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Spring Wildlife Viewing in the Yellowstone Teton Territory

Posted On
Apr 02, 2020
Things to Do
Yellowstone Activies
Activities near Yellowstone
Animals near Yellowstone
Grand Tetons


The Greater Yellowstone Ecosystem is famous for its iconic wildlife, including bears, wolves, moose, and an array of birds. As snow starts to melt and animals have their babies, spring is a great time for wildlife viewing. Animals are typically seen at lower elevations in the spring since the snow melts there first.

Before planning a trip, take a few minutes to review wildlife safety guidelines. Spring is a time when bears are out and about, searching for food after a long winter. Bears can be out even when there is still a lot of snow on the ground, so bear safety is of crucial importance. Be sure to follow wildlife safety guidelines including never feeding a bear or letting a bear access food and keeping a safe distance of 100 yards—a full football field—away from bears and wolves (and 25 yards away from all other animals). When hiking, be vigilant, hike in groups of three or more, make plenty of noise, always carry readily accessible bear spray and know how to use it, and follow other safety recommendations. While the guidelines are issued by Yellowstone National Park, they are good rules to follow anywhere you may encounter a bear, which includes the entire region. Once you’re ready to recreate in bear country, check out a few of these favorite spots for wildlife viewing.

Yellowstone National Park and Grand Teton National Park

Yellowstone National Park and Grand Teton National Park both have incredible wildlife viewing opportunities. Yellowstone is sometimes referred to as the “North American safari” for the unparalleled opportunity to see bears, wolves, elk, moose, bison, coyotes, foxes, birds, and many other critters there.


Caribou-Targhee National Forest

On the way to Yellowstone National Park, you’ll pass through the Island Park area. There you'll find numerous campgrounds and rental cabins as well as 172 miles of hiking trails which can also be used for horseback riding, mountain biking, and other uses. Stop by the Island Park Ranger Station in the Caribou-Targhee National Forest for up-to-date information on trails and conditions.


Mesa Falls Scenic Byway

Take a drive along the Mesa Falls Scenic Byway which begins in Ashton, and head toward Harriman State Park for great wildlife viewing and scenery. Be sure to stop and check out Lower and Upper Mesa Falls along the way.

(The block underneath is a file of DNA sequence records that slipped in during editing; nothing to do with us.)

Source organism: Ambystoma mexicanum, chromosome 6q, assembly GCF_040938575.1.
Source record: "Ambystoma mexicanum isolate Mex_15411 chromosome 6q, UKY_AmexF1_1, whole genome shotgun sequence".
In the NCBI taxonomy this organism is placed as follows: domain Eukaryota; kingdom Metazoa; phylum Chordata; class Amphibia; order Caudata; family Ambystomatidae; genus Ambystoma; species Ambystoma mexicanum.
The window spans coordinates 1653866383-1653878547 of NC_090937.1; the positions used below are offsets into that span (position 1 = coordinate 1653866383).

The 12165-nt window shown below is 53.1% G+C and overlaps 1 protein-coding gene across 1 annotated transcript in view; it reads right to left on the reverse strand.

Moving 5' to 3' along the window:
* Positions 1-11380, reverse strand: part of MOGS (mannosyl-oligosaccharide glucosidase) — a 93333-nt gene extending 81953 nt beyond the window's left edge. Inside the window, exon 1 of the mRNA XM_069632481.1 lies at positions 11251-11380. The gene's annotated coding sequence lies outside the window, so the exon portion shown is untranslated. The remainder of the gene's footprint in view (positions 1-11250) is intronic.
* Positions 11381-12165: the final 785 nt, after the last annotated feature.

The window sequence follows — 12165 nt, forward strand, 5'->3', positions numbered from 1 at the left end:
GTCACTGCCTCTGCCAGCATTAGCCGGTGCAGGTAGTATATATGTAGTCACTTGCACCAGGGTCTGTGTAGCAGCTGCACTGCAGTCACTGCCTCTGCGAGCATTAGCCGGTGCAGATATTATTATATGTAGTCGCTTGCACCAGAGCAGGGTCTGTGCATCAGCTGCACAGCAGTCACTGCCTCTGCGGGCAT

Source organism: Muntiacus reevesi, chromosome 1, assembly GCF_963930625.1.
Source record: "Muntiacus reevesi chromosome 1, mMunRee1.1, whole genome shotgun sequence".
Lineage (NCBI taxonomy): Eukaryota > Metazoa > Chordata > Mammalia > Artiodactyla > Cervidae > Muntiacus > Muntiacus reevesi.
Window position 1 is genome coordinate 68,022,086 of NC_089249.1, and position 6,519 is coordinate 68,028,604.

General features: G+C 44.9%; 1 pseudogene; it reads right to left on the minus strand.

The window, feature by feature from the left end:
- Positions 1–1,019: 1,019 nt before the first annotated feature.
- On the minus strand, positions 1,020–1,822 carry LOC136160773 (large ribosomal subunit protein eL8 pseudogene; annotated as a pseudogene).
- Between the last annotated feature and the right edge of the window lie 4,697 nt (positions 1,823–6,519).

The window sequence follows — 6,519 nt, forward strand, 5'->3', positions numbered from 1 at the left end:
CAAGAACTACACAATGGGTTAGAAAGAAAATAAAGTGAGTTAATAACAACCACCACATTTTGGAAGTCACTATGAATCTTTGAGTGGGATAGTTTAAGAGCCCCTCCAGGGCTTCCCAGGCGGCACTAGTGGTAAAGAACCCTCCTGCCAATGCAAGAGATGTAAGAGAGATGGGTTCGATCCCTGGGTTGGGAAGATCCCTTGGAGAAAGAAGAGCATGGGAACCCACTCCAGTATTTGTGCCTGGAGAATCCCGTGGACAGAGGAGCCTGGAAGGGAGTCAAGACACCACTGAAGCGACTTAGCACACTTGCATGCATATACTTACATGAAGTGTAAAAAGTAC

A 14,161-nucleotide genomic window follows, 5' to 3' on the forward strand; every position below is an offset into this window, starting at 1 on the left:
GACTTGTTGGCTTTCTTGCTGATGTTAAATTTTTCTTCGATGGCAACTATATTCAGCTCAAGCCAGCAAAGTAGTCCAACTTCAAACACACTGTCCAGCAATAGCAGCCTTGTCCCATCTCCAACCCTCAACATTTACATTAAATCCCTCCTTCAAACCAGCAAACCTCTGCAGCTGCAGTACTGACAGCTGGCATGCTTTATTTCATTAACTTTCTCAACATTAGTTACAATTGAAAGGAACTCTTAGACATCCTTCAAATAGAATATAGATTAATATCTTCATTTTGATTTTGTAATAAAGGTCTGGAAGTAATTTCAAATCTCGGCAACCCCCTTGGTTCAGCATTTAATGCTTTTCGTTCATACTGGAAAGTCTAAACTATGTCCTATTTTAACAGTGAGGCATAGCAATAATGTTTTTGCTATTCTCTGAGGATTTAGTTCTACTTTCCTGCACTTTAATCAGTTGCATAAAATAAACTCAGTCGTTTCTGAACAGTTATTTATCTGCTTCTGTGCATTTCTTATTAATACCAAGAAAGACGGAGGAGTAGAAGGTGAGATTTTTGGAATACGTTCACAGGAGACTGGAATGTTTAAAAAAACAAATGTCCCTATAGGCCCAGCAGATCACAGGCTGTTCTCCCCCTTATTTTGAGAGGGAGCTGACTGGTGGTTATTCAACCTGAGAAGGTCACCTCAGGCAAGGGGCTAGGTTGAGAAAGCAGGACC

Harriman State Park

Idaho’s Harriman State Park is sometimes referred to as “Little Yellowstone” for its diversity of species, providing wildlife viewing without the bumper-to-bumper crowds of the national park. The park is located inside a wildlife refuge, and features 22 miles of trails which can be used for hiking, mountain biking, and horseback riding. One of the park’s main claims to fame is fly-fishing, and people come from around the globe to fish here. Keep an eye out for wildlife, including moose, elk, and Trumpeter swans.


Wildlife Refuges

Birders in particular will appreciate the local wildlife refuges, including Camas National Wildlife Refuge and Market Lake Wildlife Management Area. Camas National Wildlife Refuge is famous for its birds, ncluding waterbirds, waterfowl, and songbirds, among other species. It’s also a great place to spot other types of wildlife, including moose, elk, white-tailed deer, and porcupine. Market Lake Wildlife Management Area is a good place to see waterbirds, waterfowl, songbirds, raptors, and other avian species. Spring is a time when you can see up to 150,000 ducks, 40,000 Snow geese, 1,000 tundra swans, and other migrating species.


Grizzly & Wolf Discovery Center

In West Yellowstone, Montana, stop by the nonprofit Grizzly & Wolf Discovery Center to safely see bears, wolves, birds of prey, and a Karelian bear dog. The animals there were rescued and given a second chance at the center since they were not able to be released back into the wild. Some are orphaned, while others became too comfortable around humans and were removed from the wild to avoid further conflict. The center is open year-round, and the bears there do not hibernate for winter.


Yellowstone Bear World

If you can’t spot a bear in the wild, stop by Yellowstone Bear World a drive-through wildlife park near Rexburg. See elk, bison, moose, black and grizzly bears, white-tailed deer, and other animals in the park, which is open seasonally.